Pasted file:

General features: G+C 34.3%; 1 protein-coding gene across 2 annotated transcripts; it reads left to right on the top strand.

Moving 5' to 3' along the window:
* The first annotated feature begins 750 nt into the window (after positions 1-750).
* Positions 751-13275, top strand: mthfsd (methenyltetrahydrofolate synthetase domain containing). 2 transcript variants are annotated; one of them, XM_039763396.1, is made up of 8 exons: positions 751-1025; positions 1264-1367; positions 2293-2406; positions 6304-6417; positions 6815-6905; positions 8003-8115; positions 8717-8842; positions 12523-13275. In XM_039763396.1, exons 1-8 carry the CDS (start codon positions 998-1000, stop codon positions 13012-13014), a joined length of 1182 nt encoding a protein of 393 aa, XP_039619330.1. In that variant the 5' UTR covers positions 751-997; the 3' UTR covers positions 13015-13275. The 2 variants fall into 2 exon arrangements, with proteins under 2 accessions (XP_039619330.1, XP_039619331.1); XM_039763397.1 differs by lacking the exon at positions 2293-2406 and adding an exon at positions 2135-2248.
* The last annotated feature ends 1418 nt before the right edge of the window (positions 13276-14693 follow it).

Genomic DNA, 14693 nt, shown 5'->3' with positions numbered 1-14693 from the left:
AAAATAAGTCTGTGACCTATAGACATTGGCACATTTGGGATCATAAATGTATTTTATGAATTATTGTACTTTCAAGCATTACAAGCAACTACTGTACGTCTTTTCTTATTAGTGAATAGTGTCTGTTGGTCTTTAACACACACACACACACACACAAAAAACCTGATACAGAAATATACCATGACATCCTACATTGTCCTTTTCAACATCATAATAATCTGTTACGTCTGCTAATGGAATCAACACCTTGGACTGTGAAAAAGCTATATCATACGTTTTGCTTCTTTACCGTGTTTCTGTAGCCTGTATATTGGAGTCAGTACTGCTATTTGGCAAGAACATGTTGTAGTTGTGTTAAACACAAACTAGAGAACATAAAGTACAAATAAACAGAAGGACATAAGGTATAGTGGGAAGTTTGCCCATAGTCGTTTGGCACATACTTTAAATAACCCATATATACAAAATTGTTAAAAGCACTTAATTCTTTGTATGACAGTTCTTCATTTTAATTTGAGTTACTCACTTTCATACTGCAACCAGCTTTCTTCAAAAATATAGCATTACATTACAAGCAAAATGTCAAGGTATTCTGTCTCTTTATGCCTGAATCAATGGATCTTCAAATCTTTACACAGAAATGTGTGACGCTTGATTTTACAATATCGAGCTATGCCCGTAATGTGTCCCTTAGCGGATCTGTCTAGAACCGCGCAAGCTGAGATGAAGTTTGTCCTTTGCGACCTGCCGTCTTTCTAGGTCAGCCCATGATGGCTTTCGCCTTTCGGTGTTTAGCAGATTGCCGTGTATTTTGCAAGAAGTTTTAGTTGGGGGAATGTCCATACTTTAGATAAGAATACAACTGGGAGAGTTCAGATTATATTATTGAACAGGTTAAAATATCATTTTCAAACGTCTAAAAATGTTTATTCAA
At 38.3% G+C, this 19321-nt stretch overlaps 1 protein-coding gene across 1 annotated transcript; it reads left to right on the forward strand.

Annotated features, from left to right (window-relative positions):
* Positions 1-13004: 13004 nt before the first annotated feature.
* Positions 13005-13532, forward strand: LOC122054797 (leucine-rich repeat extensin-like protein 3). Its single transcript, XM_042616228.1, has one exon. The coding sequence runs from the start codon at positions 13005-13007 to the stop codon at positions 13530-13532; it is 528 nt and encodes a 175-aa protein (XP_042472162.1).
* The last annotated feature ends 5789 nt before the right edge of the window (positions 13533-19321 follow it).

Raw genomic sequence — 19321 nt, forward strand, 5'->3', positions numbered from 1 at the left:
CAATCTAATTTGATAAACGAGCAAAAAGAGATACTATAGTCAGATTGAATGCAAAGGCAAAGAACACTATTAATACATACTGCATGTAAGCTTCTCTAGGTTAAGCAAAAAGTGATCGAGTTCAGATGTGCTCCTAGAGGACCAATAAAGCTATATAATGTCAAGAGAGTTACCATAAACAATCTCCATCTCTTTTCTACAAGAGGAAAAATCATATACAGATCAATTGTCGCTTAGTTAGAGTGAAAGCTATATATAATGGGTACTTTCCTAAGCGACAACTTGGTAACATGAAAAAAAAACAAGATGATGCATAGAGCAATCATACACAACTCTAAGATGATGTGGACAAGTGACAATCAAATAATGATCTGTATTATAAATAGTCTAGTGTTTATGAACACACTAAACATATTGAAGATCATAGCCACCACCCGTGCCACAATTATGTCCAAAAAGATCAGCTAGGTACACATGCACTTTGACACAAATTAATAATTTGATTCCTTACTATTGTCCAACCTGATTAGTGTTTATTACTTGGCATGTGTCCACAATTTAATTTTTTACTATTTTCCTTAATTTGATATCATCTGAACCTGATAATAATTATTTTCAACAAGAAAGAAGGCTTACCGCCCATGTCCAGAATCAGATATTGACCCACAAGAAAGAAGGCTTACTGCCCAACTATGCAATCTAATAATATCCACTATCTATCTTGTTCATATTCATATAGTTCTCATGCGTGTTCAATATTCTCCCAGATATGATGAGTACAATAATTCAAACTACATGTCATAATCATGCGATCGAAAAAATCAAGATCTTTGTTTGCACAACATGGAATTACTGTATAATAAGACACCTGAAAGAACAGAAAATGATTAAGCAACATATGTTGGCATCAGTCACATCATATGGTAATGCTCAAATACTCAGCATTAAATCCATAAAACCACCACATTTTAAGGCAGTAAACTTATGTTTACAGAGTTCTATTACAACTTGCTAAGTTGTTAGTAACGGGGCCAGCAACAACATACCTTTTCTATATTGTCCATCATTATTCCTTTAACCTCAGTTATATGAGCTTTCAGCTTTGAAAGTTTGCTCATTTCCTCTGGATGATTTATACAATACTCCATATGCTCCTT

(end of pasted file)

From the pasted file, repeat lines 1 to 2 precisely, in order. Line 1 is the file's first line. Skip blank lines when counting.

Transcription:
General features: G+C 34.3%; 1 protein-coding gene across 2 annotated transcripts; it reads left to right on the top strand.

Moving 5' to 3' along the window: